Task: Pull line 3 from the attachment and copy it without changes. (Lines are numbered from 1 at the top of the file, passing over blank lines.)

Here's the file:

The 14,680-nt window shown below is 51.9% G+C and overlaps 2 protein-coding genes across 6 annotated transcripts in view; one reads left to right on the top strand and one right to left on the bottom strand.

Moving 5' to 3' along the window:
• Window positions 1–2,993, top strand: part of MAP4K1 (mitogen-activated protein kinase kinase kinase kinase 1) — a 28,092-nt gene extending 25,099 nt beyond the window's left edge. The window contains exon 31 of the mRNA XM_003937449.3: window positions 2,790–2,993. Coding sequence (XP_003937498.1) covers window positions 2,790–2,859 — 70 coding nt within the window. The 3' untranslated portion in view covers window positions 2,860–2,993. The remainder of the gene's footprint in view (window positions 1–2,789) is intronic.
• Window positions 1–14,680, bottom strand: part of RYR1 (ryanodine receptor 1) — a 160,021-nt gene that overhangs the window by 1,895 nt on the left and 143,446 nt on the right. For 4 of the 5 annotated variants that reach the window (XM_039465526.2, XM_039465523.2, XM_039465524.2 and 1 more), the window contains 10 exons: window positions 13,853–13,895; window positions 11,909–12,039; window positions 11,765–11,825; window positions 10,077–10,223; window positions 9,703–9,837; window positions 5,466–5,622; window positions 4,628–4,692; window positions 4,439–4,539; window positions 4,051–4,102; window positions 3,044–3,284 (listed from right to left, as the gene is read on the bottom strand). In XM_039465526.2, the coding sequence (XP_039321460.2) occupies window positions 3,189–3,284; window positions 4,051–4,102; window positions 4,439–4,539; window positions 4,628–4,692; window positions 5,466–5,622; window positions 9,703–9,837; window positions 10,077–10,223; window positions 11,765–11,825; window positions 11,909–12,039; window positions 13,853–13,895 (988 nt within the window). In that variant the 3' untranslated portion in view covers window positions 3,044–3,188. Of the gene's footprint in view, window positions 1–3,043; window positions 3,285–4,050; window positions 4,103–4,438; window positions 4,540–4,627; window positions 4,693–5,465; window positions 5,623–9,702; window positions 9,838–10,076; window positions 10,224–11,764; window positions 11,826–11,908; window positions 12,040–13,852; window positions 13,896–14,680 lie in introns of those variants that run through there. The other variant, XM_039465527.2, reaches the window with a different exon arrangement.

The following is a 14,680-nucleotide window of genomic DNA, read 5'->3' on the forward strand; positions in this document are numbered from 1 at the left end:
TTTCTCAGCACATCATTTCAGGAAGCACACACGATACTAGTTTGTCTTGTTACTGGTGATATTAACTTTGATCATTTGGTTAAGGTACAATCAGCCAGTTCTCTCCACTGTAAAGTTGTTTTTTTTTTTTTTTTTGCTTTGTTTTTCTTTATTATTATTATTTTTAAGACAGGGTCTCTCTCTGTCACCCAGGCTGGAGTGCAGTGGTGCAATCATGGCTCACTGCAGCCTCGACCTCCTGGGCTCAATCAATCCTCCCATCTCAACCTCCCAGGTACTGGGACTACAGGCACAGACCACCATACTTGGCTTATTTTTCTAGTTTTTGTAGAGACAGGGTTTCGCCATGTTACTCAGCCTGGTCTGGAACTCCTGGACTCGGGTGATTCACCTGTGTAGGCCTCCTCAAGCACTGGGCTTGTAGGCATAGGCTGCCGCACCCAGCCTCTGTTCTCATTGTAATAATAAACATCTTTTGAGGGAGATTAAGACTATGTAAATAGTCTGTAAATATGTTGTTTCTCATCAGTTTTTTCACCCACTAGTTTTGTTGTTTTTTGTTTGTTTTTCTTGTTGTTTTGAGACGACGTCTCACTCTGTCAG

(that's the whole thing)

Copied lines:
• Window positions 1–2,993, top strand: part of MAP4K1 (mitogen-activated protein kinase kinase kinase kinase 1) — a 28,092-nt gene extending 25,099 nt beyond the window's left edge. The window contains exon 31 of the mRNA XM_003937449.3: window positions 2,790–2,993. Coding sequence (XP_003937498.1) covers window positions 2,790–2,859 — 70 coding nt within the window. The 3' untranslated portion in view covers window positions 2,860–2,993. The remainder of the gene's footprint in view (window positions 1–2,789) is intronic.